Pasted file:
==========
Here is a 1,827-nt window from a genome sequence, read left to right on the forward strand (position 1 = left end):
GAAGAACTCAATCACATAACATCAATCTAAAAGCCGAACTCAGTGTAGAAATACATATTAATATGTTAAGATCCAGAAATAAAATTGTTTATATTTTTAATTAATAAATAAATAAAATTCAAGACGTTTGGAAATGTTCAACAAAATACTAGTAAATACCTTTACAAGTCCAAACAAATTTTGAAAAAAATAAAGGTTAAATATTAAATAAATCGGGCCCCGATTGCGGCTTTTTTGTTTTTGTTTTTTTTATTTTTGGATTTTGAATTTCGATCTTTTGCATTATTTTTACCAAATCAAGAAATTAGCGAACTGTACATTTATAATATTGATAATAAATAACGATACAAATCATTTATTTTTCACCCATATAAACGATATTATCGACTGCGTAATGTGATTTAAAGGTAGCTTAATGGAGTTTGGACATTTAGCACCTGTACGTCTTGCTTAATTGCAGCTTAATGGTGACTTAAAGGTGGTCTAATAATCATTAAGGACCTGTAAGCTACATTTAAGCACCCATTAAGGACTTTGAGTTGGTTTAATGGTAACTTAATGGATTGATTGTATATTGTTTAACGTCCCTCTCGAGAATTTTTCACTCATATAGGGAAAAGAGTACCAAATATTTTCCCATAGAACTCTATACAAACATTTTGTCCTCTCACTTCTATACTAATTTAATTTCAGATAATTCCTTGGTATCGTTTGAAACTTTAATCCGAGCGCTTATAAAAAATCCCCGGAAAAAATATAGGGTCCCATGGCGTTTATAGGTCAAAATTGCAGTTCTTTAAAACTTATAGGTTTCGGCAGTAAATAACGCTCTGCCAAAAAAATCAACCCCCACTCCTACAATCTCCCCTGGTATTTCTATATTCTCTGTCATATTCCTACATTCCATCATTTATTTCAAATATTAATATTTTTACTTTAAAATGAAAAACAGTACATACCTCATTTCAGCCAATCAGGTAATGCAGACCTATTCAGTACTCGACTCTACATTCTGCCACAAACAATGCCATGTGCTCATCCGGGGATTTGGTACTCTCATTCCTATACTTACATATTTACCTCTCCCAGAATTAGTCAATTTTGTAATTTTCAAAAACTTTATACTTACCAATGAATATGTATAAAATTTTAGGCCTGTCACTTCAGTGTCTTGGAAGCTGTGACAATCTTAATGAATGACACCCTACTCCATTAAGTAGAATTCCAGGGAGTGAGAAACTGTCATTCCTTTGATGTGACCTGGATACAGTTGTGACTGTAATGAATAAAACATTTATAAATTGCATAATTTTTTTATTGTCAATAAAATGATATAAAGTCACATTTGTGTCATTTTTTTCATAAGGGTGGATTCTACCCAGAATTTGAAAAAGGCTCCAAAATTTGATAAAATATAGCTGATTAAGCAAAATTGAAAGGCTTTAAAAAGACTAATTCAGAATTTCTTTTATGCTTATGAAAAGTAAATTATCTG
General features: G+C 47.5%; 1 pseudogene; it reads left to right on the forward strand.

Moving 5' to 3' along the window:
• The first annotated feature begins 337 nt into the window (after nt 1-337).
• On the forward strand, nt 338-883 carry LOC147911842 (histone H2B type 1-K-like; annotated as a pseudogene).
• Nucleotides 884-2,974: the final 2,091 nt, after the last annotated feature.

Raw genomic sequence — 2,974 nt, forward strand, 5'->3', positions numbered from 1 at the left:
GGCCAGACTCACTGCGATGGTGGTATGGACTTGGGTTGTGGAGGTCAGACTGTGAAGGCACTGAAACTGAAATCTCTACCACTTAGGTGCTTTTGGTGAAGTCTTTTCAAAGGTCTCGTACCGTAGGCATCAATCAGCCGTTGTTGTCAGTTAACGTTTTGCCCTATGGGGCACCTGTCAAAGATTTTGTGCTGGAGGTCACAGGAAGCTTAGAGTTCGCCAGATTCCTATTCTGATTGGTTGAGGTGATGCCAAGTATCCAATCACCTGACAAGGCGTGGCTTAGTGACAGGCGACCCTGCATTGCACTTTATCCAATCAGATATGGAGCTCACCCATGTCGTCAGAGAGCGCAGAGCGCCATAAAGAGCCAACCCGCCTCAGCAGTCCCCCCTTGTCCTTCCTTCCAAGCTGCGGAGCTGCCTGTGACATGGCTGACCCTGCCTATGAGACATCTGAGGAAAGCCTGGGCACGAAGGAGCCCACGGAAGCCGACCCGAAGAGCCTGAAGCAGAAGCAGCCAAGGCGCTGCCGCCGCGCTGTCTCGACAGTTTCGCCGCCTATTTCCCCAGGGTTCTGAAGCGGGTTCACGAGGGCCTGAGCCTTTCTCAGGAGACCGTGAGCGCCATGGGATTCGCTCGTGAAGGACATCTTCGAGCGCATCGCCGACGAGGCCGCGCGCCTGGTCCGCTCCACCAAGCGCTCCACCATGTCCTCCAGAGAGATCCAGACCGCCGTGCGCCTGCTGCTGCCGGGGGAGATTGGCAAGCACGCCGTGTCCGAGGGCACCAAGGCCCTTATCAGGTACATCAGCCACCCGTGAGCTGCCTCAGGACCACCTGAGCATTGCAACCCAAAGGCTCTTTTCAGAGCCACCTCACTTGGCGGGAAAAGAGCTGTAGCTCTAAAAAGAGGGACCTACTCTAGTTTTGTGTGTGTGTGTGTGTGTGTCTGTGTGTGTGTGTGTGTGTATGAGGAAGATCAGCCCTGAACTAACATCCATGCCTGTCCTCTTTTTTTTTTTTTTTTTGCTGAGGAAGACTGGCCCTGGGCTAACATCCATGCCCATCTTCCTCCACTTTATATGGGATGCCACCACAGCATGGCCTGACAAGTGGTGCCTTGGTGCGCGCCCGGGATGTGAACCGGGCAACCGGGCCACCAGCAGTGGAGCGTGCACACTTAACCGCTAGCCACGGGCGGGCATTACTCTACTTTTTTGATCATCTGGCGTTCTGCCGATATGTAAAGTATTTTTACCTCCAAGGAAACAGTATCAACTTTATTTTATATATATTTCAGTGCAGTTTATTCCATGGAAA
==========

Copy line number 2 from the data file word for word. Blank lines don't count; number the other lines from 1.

GAAGAACTCAATCACATAACATCAATCTAAAAGCCGAACTCAGTGTAGAAATACATATTAATATGTTAAGATCCAGAAATAAAATTGTTTATATTTTTAATTAATAAATAAATAAAATTCAAGACGTTTGGAAATGTTCAACAAAATACTAGTAAATACCTTTACAAGTCCAAACAAATTTTGAAAAAAATAAAGGTTAAATATTAAATAAATCGGGCCCCGATTGCGGCTTTTTTGTTTTTGTTTTTTTTATTTTTGGATTTTGAATTTCGATCTTTTGCATTATTTTTACCAAATCAAGAAATTAGCGAACTGTACATTTATAATATTGATAATAAATAACGATACAAATCATTTATTTTTCACCCATATAAACGATATTATCGACTGCGTAATGTGATTTAAAGGTAGCTTAATGGAGTTTGGACATTTAGCACCTGTACGTCTTGCTTAATTGCAGCTTAATGGTGACTTAAAGGTGGTCTAATAATCATTAAGGACCTGTAAGCTACATTTAAGCACCCATTAAGGACTTTGAGTTGGTTTAATGGTAACTTAATGGATTGATTGTATATTGTTTAACGTCCCTCTCGAGAATTTTTCACTCATATAGGGAAAAGAGTACCAAATATTTTCCCATAGAACTCTATACAAACATTTTGTCCTCTCACTTCTATACTAATTTAATTTCAGATAATTCCTTGGTATCGTTTGAAACTTTAATCCGAGCGCTTATAAAAAATCCCCGGAAAAAATATAGGGTCCCATGGCGTTTATAGGTCAAAATTGCAGTTCTTTAAAACTTATAGGTTTCGGCAGTAAATAACGCTCTGCCAAAAAAATCAACCCCCACTCCTACAATCTCCCCTGGTATTTCTATATTCTCTGTCATATTCCTACATTCCATCATTTATTTCAAATATTAATATTTTTACTTTAAAATGAAAAACAGTACATACCTCATTTCAGCCAATCAGGTAATGCAGACCTATTCAGTACTCGACTCTACATTCTGCCACAAACAATGCCATGTGCTCATCCGGGGATTTGGTACTCTCATTCCTATACTTACATATTTACCTCTCCCAGAATTAGTCAATTTTGTAATTTTCAAAAACTTTATACTTACCAATGAATATGTATAAAATTTTAGGCCTGTCACTTCAGTGTCTTGGAAGCTGTGACAATCTTAATGAATGACACCCTACTCCATTAAGTAGAATTCCAGGGAGTGAGAAACTGTCATTCCTTTGATGTGACCTGGATACAGTTGTGACTGTAATGAATAAAACATTTATAAATTGCATAATTTTTTTATTGTCAATAAAATGATATAAAGTCACATTTGTGTCATTTTTTTCATAAGGGTGGATTCTACCCAGAATTTGAAAAAGGCTCCAAAATTTGATAAAATATAGCTGATTAAGCAAAATTGAAAGGCTTTAAAAAGACTAATTCAGAATTTCTTTTATGCTTATGAAAAGTAAATTATCTG